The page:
Living with water Editorial
Stabroek News
January 29, 2002

A.F.R. Weber in 'The Centenary History and Handbook of British Guiana' (l93l) recorded that in l72l Laurens de Heere, the then 'Commandeur of Essequibo' was a great believer in the coast as against the higher reaches of the rivers and he initiated the movement that culminated in the eventual abandonment of all the river plantations and that settlement of the coastline in evidence today. However, owing to the controversy at the time between those who lived on the sea coast and those who stood for the rivers Maurain Saintcterre, an engineer, was sent out in l722 to report on the Dutch West India Company lands. He declared that:

"the lands above the falls were even better than those below".

Is Georgetown sinking? Is the water table rising? Is the sea level rising? Answers to these questions are of vital importance to the long-term viability of human settlement along the coastlands and the sustainability of the economic, social and cultural infrastructure and activities. The effects of climate change, according to the scientists, are manifested globally in the melting of the polar ice caps, more rainfall and rising sea levels. Already in Guyana the erratic weather system within recent years has led to serious disruption of the socio economic fabric of our society and resulted in major disaster relief operations having to be mounted, to ease the trauma suffered by residents in flooded areas along the coast and rivers.

What exactly is the prognosis for Guyana? Studies upon studies have been done on the weather phenomena but the public is little the wiser as to the results of such studies and the implications for the nation.

One such study on 'Coastal Vulnerability and Risk Assessment' for several Caricom states including Guyana, was undertaken as a 'Caribbean Planning for Adaptation to Climate Change (CPACC)' project by the Caribbean Institute for Meteorology and Hydrology.

It is learnt that the June 200l report on the study done for Guyana, predicts that over the next three decades there will be:

"an increase in salt water intrusion, extensive flooding and irreversible damage to agriculture and infrastructure on the coast".

The study recommended that immediate action needed to be taken to:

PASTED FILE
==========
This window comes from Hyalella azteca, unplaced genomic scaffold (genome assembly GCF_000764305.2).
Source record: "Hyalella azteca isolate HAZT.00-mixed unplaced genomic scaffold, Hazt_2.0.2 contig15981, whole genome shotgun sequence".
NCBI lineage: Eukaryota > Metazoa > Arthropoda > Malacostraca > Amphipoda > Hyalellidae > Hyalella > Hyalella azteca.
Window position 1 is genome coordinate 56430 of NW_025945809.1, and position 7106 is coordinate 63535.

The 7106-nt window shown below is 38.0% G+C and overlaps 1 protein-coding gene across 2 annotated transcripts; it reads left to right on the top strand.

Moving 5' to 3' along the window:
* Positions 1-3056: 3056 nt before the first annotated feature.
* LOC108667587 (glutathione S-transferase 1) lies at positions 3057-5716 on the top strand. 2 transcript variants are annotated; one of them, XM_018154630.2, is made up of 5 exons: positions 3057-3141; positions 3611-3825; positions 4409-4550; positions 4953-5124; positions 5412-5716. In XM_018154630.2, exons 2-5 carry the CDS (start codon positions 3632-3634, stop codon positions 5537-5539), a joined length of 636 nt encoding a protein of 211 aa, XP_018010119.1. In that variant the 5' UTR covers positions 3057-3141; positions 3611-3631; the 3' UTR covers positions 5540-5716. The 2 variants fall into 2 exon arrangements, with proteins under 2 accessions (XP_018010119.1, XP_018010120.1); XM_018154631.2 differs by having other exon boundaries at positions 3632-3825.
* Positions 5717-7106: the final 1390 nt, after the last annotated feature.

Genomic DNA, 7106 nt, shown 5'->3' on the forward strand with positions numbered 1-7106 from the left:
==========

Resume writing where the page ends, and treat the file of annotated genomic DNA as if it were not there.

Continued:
"develop a public awareness programme, to start developing infrastructure on higher ground and, over time, to influence the relocation of those communities on the coast which will be particularly vulnerable to rising sea levels, flooding and salt water intrusion".

If this study has been given due consideration by the decision makers, could the public be advised on government's policies and plans in this regard? How are these plans integrated into the National Development Strategy and reflected in national short, medium and long term plans? Will this year's capital budget make provision for infrastructural development behind the projected areas facing inundation, so that over a transitional period of five to ten years there can be structured relocation of vulnerable communities and economic entities?

What implications are there for the continuing expansion of housing schemes, industrial estates, and support services along the coast?

The following extract from a recently published book titled 'Holland, living with water' (De Vos,A, (200l), Scriptum, The Netherlands) is most instructive. It states on page 22:

"we thought we had finally won the centuries-old struggle with the completion of the Delta Project. But even this unparalleled triumph of hydraulic engineering, which cost billions of guilders, can no longer guarantee a safe future. On the contrary, as we embark on a new millennium, the threat of rising water levels once again rears its head. Warnings that water is endangering our very existence sound more urgent than ever. For the first time in history, we are asking ourselves what chances of survival we have in our small country surrounded by water. Filling sandbags will not be enough".

Those who are so empowered cannot ignore their responsibilities to the nation and it is timely for the general public to be apprised of the scientific predictions, and engaged in the dialogue to chart our collective future.